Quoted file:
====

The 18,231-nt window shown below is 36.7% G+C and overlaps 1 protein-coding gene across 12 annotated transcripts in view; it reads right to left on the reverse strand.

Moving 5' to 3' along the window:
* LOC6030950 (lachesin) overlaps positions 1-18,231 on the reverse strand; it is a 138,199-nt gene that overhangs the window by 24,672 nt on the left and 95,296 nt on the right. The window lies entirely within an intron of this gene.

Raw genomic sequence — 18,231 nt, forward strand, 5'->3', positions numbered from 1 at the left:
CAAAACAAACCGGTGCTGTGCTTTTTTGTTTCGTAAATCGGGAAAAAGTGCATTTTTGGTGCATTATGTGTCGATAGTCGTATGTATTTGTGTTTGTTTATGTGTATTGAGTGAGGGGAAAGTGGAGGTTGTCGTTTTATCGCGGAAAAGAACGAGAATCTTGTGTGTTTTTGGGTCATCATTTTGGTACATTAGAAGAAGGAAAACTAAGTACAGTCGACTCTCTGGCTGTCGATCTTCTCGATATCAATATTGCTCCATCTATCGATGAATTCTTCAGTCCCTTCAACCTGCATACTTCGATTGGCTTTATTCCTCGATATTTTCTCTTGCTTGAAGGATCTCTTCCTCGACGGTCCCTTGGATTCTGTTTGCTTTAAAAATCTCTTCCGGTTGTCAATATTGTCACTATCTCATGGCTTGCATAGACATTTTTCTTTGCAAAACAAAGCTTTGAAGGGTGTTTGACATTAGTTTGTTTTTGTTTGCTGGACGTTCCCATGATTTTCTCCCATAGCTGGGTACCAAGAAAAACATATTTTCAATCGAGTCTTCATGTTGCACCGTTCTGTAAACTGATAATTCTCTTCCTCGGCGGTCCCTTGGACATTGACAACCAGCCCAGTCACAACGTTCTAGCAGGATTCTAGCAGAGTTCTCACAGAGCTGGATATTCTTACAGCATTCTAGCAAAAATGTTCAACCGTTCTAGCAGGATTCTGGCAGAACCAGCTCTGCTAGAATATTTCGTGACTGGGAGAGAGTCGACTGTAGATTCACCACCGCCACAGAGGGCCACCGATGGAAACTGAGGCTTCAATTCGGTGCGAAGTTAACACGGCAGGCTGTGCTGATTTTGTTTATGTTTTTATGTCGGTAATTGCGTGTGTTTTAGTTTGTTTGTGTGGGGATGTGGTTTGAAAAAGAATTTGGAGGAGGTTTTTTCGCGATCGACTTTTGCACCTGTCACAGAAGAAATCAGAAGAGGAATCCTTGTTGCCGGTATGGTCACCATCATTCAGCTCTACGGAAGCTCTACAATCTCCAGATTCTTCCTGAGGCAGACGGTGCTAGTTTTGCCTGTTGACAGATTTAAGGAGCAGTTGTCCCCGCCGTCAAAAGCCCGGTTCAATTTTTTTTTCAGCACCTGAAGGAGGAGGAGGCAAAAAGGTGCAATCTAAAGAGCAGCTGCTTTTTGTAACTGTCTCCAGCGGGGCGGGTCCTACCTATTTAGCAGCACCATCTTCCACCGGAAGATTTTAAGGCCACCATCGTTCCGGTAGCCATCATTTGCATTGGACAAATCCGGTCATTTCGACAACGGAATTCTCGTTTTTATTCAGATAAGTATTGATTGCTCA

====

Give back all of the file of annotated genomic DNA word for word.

The 18,231-nt window shown below is 36.7% G+C and overlaps 1 protein-coding gene across 12 annotated transcripts in view; it reads right to left on the reverse strand.

Moving 5' to 3' along the window:
* LOC6030950 (lachesin) overlaps positions 1-18,231 on the reverse strand; it is a 138,199-nt gene that overhangs the window by 24,672 nt on the left and 95,296 nt on the right. The window lies entirely within an intron of this gene.

Raw genomic sequence — 18,231 nt, forward strand, 5'->3', positions numbered from 1 at the left:
CAAAACAAACCGGTGCTGTGCTTTTTTGTTTCGTAAATCGGGAAAAAGTGCATTTTTGGTGCATTATGTGTCGATAGTCGTATGTATTTGTGTTTGTTTATGTGTATTGAGTGAGGGGAAAGTGGAGGTTGTCGTTTTATCGCGGAAAAGAACGAGAATCTTGTGTGTTTTTGGGTCATCATTTTGGTACATTAGAAGAAGGAAAACTAAGTACAGTCGACTCTCTGGCTGTCGATCTTCTCGATATCAATATTGCTCCATCTATCGATGAATTCTTCAGTCCCTTCAACCTGCATACTTCGATTGGCTTTATTCCTCGATATTTTCTCTTGCTTGAAGGATCTCTTCCTCGACGGTCCCTTGGATTCTGTTTGCTTTAAAAATCTCTTCCGGTTGTCAATATTGTCACTATCTCATGGCTTGCATAGACATTTTTCTTTGCAAAACAAAGCTTTGAAGGGTGTTTGACATTAGTTTGTTTTTGTTTGCTGGACGTTCCCATGATTTTCTCCCATAGCTGGGTACCAAGAAAAACATATTTTCAATCGAGTCTTCATGTTGCACCGTTCTGTAAACTGATAATTCTCTTCCTCGGCGGTCCCTTGGACATTGACAACCAGCCCAGTCACAACGTTCTAGCAGGATTCTAGCAGAGTTCTCACAGAGCTGGATATTCTTACAGCATTCTAGCAAAAATGTTCAACCGTTCTAGCAGGATTCTGGCAGAACCAGCTCTGCTAGAATATTTCGTGACTGGGAGAGAGTCGACTGTAGATTCACCACCGCCACAGAGGGCCACCGATGGAAACTGAGGCTTCAATTCGGTGCGAAGTTAACACGGCAGGCTGTGCTGATTTTGTTTATGTTTTTATGTCGGTAATTGCGTGTGTTTTAGTTTGTTTGTGTGGGGATGTGGTTTGAAAAAGAATTTGGAGGAGGTTTTTTCGCGATCGACTTTTGCACCTGTCACAGAAGAAATCAGAAGAGGAATCCTTGTTGCCGGTATGGTCACCATCATTCAGCTCTACGGAAGCTCTACAATCTCCAGATTCTTCCTGAGGCAGACGGTGCTAGTTTTGCCTGTTGACAGATTTAAGGAGCAGTTGTCCCCGCCGTCAAAAGCCCGGTTCAATTTTTTTTTCAGCACCTGAAGGAGGAGGAGGCAAAAAGGTGCAATCTAAAGAGCAGCTGCTTTTTGTAACTGTCTCCAGCGGGGCGGGTCCTACCTATTTAGCAGCACCATCTTCCACCGGAAGATTTTAAGGCCACCATCGTTCCGGTAGCCATCATTTGCATTGGACAAATCCGGTCATTTCGACAACGGAATTCTCGTTTTTATTCAGATAAGTATTGATTGCTCA